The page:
This wasn’t something I was doing wrong, this was something wrong being done to me and millions of other women every day.
One of those people introduced me to his friend with endometriosis. She had only just been diagnosed and was completely unwilling to put up with the pain, she had already scheduled surgery. I was jealous of her. I wanted to feel angry and galvanized, like she did, instead of guilty and weak. She encouraged me to join some online support groups where I finally found out that not only were my symptoms almost identical to many women’s, but so was my lack of treatment. In the decade since I first was diagnosed the world had changed and social networks gave women a voice online. Suddenly this wasn’t a deep dirty secret I had to hide. I wasn’t unique at all. I was, sadly, absolutely normal and this was just how we were all being treated. This wasn’t something I was doing wrong, this was something wrong being done to me and millions of other women every day. I was shocked into action and booked my surgery with the specialist for December 1st of 2015, determined not to enter another year with this disease destroying my life.
I had hoped to gloss over surgery because I don’t want to talk about such a painful experience, even if it did work. More than that, I don’t want strangers thinking about my pelvis too much, this entire piece was depressing to write, but at least it wasn’t much more invasive than the rest of my life has been because of this disease. But now I’m going to have to tell you what successful endometriosis surgery consists of, because a lot of the women who write about this have echoed this myth that there is no effective treatment.
My surgery was successful because I went to a surgeon who is an endometriosis specialist. He’s written books about it. It’s really all he does. This meant that he was familiar enough with endometriosis to detect the tiny imperfections which are sometimes all that endometrial lesion looks like, which most surgeons wouldn’t see or dismiss as “too small to hurt”. There are endometrial blisters and sores and scars, some of them so tiny and just a little pinker than the healthy uterine tissue that it might seem as if they don’t matter. They do. He also practices something called “wide excision”. He doesn’t just remove the endometrial lesion but the area around it which could also be infected. He also removed a number of skin adhesions which had grown between my uterus and my colon, stomach, etc. All of these adhesions were attaching organs which should not be attached and causing pain with every movement. I also had a hysterectomy which should help somewhat, though I kept my ovaries so I still get to experience sore breasts and being a bit cranky for a day or two every month.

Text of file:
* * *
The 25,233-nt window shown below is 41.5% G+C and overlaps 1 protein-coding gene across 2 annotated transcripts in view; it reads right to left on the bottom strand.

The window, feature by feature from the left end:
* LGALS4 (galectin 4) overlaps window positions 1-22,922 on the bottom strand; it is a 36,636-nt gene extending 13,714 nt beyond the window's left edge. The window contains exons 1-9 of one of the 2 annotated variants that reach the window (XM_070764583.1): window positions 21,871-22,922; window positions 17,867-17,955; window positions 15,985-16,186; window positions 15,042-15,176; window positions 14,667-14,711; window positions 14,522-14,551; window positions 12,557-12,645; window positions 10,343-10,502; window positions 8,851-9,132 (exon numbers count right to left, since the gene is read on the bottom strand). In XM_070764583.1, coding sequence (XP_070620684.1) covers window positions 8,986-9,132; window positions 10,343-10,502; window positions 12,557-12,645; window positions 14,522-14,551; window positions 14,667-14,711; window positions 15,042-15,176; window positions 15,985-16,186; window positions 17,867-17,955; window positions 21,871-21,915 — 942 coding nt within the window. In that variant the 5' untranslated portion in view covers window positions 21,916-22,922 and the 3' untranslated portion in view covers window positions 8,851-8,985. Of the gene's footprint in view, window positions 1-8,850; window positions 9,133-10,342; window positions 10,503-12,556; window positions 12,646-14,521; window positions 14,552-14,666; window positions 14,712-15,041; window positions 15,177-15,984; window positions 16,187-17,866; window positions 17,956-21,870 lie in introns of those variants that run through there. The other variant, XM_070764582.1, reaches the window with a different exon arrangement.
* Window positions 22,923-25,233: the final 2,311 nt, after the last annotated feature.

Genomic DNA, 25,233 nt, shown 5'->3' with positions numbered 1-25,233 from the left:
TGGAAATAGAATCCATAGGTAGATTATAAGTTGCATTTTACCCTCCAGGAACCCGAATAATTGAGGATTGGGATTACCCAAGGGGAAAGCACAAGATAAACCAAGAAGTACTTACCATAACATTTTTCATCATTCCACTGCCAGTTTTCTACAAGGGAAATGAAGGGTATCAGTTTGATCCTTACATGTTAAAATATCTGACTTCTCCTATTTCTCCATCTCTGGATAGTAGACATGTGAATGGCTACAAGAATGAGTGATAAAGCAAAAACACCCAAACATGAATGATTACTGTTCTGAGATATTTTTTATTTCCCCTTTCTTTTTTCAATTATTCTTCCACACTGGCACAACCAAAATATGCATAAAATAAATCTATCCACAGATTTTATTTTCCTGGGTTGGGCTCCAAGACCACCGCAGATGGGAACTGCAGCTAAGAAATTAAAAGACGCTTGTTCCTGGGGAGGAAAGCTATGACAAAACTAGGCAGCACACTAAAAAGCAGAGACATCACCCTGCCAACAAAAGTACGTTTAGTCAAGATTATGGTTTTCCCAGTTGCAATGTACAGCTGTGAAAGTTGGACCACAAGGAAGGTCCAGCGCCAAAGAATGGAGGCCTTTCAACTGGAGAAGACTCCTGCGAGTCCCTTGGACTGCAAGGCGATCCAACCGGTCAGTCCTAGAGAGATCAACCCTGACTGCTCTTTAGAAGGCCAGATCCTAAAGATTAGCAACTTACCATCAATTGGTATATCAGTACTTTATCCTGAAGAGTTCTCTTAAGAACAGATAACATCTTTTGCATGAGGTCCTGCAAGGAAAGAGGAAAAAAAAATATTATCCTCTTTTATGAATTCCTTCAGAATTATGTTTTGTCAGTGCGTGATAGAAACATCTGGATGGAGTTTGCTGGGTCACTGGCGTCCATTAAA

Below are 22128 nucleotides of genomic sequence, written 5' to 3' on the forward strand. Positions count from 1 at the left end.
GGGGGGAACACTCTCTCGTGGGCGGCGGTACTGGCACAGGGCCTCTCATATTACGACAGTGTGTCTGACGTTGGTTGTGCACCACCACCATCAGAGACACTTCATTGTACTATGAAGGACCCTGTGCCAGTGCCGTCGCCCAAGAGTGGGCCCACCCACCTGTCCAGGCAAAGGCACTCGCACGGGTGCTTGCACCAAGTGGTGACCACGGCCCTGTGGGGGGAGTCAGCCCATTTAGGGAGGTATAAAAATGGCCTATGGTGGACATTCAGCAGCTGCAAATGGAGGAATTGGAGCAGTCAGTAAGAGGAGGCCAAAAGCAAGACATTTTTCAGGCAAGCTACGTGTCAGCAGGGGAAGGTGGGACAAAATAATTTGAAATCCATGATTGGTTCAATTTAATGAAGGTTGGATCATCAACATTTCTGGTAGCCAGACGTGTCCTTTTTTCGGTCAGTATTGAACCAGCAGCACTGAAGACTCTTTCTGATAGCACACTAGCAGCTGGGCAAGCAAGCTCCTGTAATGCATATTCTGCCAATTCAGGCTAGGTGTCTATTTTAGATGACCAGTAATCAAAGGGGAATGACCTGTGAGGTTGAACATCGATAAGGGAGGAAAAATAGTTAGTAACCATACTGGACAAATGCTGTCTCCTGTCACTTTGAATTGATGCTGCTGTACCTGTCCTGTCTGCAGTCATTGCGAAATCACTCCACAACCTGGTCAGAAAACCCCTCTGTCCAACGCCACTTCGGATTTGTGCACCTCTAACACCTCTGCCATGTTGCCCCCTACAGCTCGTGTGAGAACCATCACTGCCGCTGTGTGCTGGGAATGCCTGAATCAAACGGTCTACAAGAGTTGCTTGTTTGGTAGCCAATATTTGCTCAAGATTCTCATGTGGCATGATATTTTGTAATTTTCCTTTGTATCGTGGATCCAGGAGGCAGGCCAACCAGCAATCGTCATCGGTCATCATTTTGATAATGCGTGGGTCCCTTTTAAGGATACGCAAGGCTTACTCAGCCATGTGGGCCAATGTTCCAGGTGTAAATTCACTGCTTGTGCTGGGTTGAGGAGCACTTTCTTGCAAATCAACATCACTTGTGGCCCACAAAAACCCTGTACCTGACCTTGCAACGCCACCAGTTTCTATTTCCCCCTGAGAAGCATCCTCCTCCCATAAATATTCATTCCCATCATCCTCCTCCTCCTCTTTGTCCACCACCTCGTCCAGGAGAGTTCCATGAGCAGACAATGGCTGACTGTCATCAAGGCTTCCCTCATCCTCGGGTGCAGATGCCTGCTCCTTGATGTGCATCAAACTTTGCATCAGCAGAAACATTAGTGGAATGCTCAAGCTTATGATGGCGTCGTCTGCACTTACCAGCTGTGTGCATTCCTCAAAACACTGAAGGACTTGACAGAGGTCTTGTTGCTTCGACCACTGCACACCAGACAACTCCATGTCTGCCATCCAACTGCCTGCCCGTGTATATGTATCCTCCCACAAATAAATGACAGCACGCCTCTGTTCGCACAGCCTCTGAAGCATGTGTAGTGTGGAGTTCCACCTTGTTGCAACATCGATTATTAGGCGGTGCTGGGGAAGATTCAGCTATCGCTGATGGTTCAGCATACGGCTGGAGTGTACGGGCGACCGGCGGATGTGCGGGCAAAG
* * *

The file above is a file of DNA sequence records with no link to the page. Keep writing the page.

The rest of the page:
The reason I didn’t write about this until now was because I wanted to heal from my experience and my surgery and see if I improved. I did. The pelvic pain went away at about 6 weeks, then my strength and appetite began returning. I began to learn to stand up straight again after a year spent curled up in agony. My digestion is already healthier than it has been in years and I can apparently eat most foods. My energy levels are getting back to normal now too. After over a year of debilitating chronic pain I am weak, but now I can begin to build myself back up. I am on the road to recovery. I know this disease could re-occur because there is no known complete cure, but I’ve been told it is unlikely as this surgeon has a very high success rate. I’m tentatively happy.
I’m re-learning to feel these lovely, subtle sensations again and in the process inhabiting my body more completely than I have in decades.